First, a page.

Single File: Love Addiction
DEAR SUSAN: You write about love addiction as if it's a bad thing to be in love. What is it, and is it so very bad?
DEAR BLOGGER: Being in love is wonderful: exalting, mellowing, shifting one's entire outlook on life into Upbeat and Forgiving. How could something that good be bad? The thing is, though, I'm not talking about love when I put the words "love" and "addiction" side by side. (And I hope it never infects you!) No, this malady is insidious -- creeping into a relationship and destroying it from the inside. Its core is something we politely call jealousy. But it's more than that, a lot more, a possessiveness often mistaken for intense love. At first it's a bit bothersome but also flattering in a way. To be wanted so deeply must be a good thing, we tell ourselves. But it grows from there and deepens into ownership. And no one wants to be a piece of property. Pretty soon outsiders are discouraged from entering the twosome, made to feel unwelcome. The couple get the message pretty soon. But still, it feels good to be wanted so badly that the whole world is shut out. Right? So very wrong! Soon one of the duo realizes he/she feels like a shut-in, caged-like-a-pet possession, only this cage is terminal and unloving. Both partners -- can't call them lovers -- sink into the mire of exclusiveness gone wrong. Ownership. Relationship made ill. Oh, how wrong this addiction makes life. Where the partners in a healthy relationship stand back to back, facing out into the world, this travesty keeps the world far away. Here's to healthy love that welcomes the world beyond its borders.
DEAR SUSAN: I see men with women and wonder why the men chose the women instead of me. Case in point: I went with friends to a bar some months ago and saw a lot of men with blah women and wondered what they have that I don't. I spent the entire evening getting admiring glances -- but nothing else -- and left with not a man asking for my number. Friends say I'm above average in looks and a wonderful person. But I guess in love that doesn't matter.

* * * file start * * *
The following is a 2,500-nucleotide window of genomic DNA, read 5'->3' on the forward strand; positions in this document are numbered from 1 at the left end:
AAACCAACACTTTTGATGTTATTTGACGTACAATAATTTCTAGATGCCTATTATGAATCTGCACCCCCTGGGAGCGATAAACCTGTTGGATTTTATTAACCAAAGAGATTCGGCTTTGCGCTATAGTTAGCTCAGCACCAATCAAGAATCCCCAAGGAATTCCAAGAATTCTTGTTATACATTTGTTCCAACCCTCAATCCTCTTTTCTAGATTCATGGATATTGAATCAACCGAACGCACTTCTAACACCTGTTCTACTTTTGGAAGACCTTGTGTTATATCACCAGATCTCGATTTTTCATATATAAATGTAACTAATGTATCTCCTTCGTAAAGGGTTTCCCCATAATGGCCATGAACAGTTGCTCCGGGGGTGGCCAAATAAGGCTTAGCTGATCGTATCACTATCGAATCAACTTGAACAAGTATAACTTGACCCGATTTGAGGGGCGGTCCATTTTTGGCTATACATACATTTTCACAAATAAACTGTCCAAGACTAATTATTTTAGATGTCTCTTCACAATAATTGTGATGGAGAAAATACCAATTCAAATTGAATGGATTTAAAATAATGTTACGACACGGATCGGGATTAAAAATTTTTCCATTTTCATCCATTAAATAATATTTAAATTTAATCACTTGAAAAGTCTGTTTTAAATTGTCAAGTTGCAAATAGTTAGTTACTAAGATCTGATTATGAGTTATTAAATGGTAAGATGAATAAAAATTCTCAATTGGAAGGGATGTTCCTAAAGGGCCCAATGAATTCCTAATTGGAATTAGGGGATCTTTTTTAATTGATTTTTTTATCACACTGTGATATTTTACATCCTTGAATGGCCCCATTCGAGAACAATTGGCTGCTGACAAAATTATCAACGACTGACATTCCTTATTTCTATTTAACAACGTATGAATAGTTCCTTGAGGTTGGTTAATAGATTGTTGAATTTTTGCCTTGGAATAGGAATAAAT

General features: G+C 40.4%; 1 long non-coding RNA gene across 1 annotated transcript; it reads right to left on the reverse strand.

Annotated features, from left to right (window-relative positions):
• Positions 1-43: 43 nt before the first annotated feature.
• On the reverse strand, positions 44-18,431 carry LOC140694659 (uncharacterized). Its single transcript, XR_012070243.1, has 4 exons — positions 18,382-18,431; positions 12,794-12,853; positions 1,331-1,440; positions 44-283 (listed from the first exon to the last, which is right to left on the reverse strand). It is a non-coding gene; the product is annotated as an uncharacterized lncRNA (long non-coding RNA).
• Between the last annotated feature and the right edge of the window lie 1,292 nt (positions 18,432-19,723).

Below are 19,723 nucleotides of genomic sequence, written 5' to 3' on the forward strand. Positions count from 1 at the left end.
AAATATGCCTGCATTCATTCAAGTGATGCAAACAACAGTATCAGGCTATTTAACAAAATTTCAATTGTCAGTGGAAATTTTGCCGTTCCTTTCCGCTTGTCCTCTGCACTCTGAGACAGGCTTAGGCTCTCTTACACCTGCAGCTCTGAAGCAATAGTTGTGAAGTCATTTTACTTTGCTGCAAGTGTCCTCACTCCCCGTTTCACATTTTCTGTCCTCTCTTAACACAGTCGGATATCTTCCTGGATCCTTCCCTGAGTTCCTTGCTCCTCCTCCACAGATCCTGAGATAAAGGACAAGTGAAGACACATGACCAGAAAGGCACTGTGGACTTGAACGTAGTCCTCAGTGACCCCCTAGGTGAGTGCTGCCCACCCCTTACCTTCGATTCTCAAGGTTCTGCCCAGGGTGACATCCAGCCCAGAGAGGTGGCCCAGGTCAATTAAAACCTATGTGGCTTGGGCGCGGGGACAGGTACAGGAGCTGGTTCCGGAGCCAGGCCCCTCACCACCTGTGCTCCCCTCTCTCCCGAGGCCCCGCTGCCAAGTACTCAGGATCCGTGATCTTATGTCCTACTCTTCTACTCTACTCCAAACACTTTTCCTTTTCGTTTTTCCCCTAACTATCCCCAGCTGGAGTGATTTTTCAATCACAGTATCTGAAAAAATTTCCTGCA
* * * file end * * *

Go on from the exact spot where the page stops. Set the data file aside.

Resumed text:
DEAR BLOGGER: Sorry, dear one, but you've been misinformed. (That's the polite way of saying, "Wow! You've got it all wrong!") Actually, you are so wrong it's dangerous. From all I know, men consider the exterior of a female important -- up to a point. It's not their greatest must-have. What is? The woman with a sense of humor, willingness to laugh and enjoy their company. Not the woman with above-average looks (ahem) who is totally consumed with herself and why she isn't in the company of a man. You must have been a pleasant sight to behold perched on a barstool, but so what? Is that enough for a man with a nice-but-blah woman (!) to get up from his table and ask for your phone number? Obviously not. So you went home alone, taking your above-average looks with you. Hey, friend. How about getting real and involving yourself in something real, substantive, interesting? Something that puts you with like-minded people who like your looks but are drawn to your charm, your enthusiasm, your lack of artifice? Get real, dear friend. Get into the world. It's a lot bigger and more exciting than sitting on a barstool, gazing at other ladies' blahness. Get another interest besides the other sex. It will make you much more interesting, I guarantee.
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